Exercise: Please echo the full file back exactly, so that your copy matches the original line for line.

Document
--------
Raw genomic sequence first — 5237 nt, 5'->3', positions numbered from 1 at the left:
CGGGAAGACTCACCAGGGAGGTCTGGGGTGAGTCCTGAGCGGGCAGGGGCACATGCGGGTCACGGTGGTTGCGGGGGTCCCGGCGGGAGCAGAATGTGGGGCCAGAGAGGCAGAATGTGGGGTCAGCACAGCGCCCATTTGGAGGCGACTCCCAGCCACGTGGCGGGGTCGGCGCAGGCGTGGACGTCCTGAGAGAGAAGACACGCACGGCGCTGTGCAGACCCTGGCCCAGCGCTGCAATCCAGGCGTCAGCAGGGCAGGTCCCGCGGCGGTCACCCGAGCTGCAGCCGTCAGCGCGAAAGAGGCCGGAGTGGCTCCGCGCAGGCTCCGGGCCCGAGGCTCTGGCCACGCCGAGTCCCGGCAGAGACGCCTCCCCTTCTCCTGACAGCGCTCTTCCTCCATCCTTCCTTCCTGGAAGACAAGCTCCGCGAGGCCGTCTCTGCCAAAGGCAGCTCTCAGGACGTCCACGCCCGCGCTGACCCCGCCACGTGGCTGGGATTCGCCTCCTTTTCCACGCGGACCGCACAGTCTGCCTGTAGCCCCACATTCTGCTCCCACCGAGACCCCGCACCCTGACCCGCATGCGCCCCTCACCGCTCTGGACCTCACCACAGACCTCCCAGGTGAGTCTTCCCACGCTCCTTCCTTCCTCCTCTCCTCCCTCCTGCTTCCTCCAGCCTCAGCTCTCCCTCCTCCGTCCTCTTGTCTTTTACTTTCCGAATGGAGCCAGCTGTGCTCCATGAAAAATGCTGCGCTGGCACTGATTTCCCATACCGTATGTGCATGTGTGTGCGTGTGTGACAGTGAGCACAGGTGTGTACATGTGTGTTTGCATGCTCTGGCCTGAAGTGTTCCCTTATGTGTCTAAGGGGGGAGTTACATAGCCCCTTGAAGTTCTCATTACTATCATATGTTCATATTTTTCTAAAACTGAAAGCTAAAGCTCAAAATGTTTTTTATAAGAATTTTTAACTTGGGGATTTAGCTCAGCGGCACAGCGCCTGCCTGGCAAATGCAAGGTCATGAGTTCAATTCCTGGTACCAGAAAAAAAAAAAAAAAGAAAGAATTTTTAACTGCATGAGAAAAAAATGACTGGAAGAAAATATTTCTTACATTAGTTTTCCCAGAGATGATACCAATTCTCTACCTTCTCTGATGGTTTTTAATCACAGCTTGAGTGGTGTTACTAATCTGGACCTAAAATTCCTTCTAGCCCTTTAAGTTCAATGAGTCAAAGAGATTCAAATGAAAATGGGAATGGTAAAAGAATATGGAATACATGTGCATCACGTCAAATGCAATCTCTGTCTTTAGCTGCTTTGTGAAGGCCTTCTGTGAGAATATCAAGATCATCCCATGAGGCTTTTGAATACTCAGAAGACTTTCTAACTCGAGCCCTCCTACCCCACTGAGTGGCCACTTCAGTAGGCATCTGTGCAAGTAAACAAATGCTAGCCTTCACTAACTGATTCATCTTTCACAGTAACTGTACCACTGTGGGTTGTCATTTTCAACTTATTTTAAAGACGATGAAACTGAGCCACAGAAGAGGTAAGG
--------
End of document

Raw genomic sequence first — 5237 nt, 5'->3', positions numbered from 1 at the left:
CGGGAAGACTCACCAGGGAGGTCTGGGGTGAGTCCTGAGCGGGCAGGGGCACATGCGGGTCACGGTGGTTGCGGGGGTCCCGGCGGGAGCAGAATGTGGGGCCAGAGAGGCAGAATGTGGGGTCAGCACAGCGCCCATTTGGAGGCGACTCCCAGCCACGTGGCGGGGTCGGCGCAGGCGTGGACGTCCTGAGAGAGAAGACACGCACGGCGCTGTGCAGACCCTGGCCCAGCGCTGCAATCCAGGCGTCAGCAGGGCAGGTCCCGCGGCGGTCACCCGAGCTGCAGCCGTCAGCGCGAAAGAGGCCGGAGTGGCTCCGCGCAGGCTCCGGGCCCGAGGCTCTGGCCACGCCGAGTCCCGGCAGAGACGCCTCCCCTTCTCCTGACAGCGCTCTTCCTCCATCCTTCCTTCCTGGAAGACAAGCTCCGCGAGGCCGTCTCTGCCAAAGGCAGCTCTCAGGACGTCCACGCCCGCGCTGACCCCGCCACGTGGCTGGGATTCGCCTCCTTTTCCACGCGGACCGCACAGTCTGCCTGTAGCCCCACATTCTGCTCCCACCGAGACCCCGCACCCTGACCCGCATGCGCCCCTCACCGCTCTGGACCTCACCACAGACCTCCCAGGTGAGTCTTCCCACGCTCCTTCCTTCCTCCTCTCCTCCCTCCTGCTTCCTCCAGCCTCAGCTCTCCCTCCTCCGTCCTCTTGTCTTTTACTTTCCGAATGGAGCCAGCTGTGCTCCATGAAAAATGCTGCGCTGGCACTGATTTCCCATACCGTATGTGCATGTGTGTGCGTGTGTGACAGTGAGCACAGGTGTGTACATGTGTGTTTGCATGCTCTGGCCTGAAGTGTTCCCTTATGTGTCTAAGGGGGGAGTTACATAGCCCCTTGAAGTTCTCATTACTATCATATGTTCATATTTTTCTAAAACTGAAAGCTAAAGCTCAAAATGTTTTTTATAAGAATTTTTAACTTGGGGATTTAGCTCAGCGGCACAGCGCCTGCCTGGCAAATGCAAGGTCATGAGTTCAATTCCTGGTACCAGAAAAAAAAAAAAAAAGAAAGAATTTTTAACTGCATGAGAAAAAAATGACTGGAAGAAAATATTTCTTACATTAGTTTTCCCAGAGATGATACCAATTCTCTACCTTCTCTGATGGTTTTTAATCACAGCTTGAGTGGTGTTACTAATCTGGACCTAAAATTCCTTCTAGCCCTTTAAGTTCAATGAGTCAAAGAGATTCAAATGAAAATGGGAATGGTAAAAGAATATGGAATACATGTGCATCACGTCAAATGCAATCTCTGTCTTTAGCTGCTTTGTGAAGGCCTTCTGTGAGAATATCAAGATCATCCCATGAGGCTTTTGAATACTCAGAAGACTTTCTAACTCGAGCCCTCCTACCCCACTGAGTGGCCACTTCAGTAGGCATCTGTGCAAGTAAACAAATGCTAGCCTTCACTAACTGATTCATCTTTCACAGTAACTGTACCACTGTGGGTTGTCATTTTCAACTTATTTTAAAGACGATGAAACTGAGCCACAGAAGAGGTAAGG